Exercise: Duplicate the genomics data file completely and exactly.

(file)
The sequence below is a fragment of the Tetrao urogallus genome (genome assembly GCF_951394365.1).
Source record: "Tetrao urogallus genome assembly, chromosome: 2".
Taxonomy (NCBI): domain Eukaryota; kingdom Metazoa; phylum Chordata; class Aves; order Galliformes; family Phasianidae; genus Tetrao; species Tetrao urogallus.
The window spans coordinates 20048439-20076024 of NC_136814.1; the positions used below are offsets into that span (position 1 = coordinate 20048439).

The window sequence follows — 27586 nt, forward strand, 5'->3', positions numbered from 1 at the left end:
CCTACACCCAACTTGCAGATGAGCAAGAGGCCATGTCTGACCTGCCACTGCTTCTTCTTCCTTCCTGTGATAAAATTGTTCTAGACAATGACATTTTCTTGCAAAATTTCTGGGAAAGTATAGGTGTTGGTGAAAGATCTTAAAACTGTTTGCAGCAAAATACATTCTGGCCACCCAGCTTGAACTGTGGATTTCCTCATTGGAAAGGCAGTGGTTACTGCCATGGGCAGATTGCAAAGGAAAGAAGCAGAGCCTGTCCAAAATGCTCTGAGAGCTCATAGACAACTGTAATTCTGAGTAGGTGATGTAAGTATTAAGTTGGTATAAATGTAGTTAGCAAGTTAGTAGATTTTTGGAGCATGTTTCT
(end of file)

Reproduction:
The sequence below is a fragment of the Tetrao urogallus genome (genome assembly GCF_951394365.1).
Source record: "Tetrao urogallus genome assembly, chromosome: 2".
Taxonomy (NCBI): domain Eukaryota; kingdom Metazoa; phylum Chordata; class Aves; order Galliformes; family Phasianidae; genus Tetrao; species Tetrao urogallus.
The window spans coordinates 20048439-20076024 of NC_136814.1; the positions used below are offsets into that span (position 1 = coordinate 20048439).

The window sequence follows — 27586 nt, forward strand, 5'->3', positions numbered from 1 at the left end:
CCTACACCCAACTTGCAGATGAGCAAGAGGCCATGTCTGACCTGCCACTGCTTCTTCTTCCTTCCTGTGATAAAATTGTTCTAGACAATGACATTTTCTTGCAAAATTTCTGGGAAAGTATAGGTGTTGGTGAAAGATCTTAAAACTGTTTGCAGCAAAATACATTCTGGCCACCCAGCTTGAACTGTGGATTTCCTCATTGGAAAGGCAGTGGTTACTGCCATGGGCAGATTGCAAAGGAAAGAAGCAGAGCCTGTCCAAAATGCTCTGAGAGCTCATAGACAACTGTAATTCTGAGTAGGTGATGTAAGTATTAAGTTGGTATAAATGTAGTTAGCAAGTTAGTAGATTTTTGGAGCATGTTTCT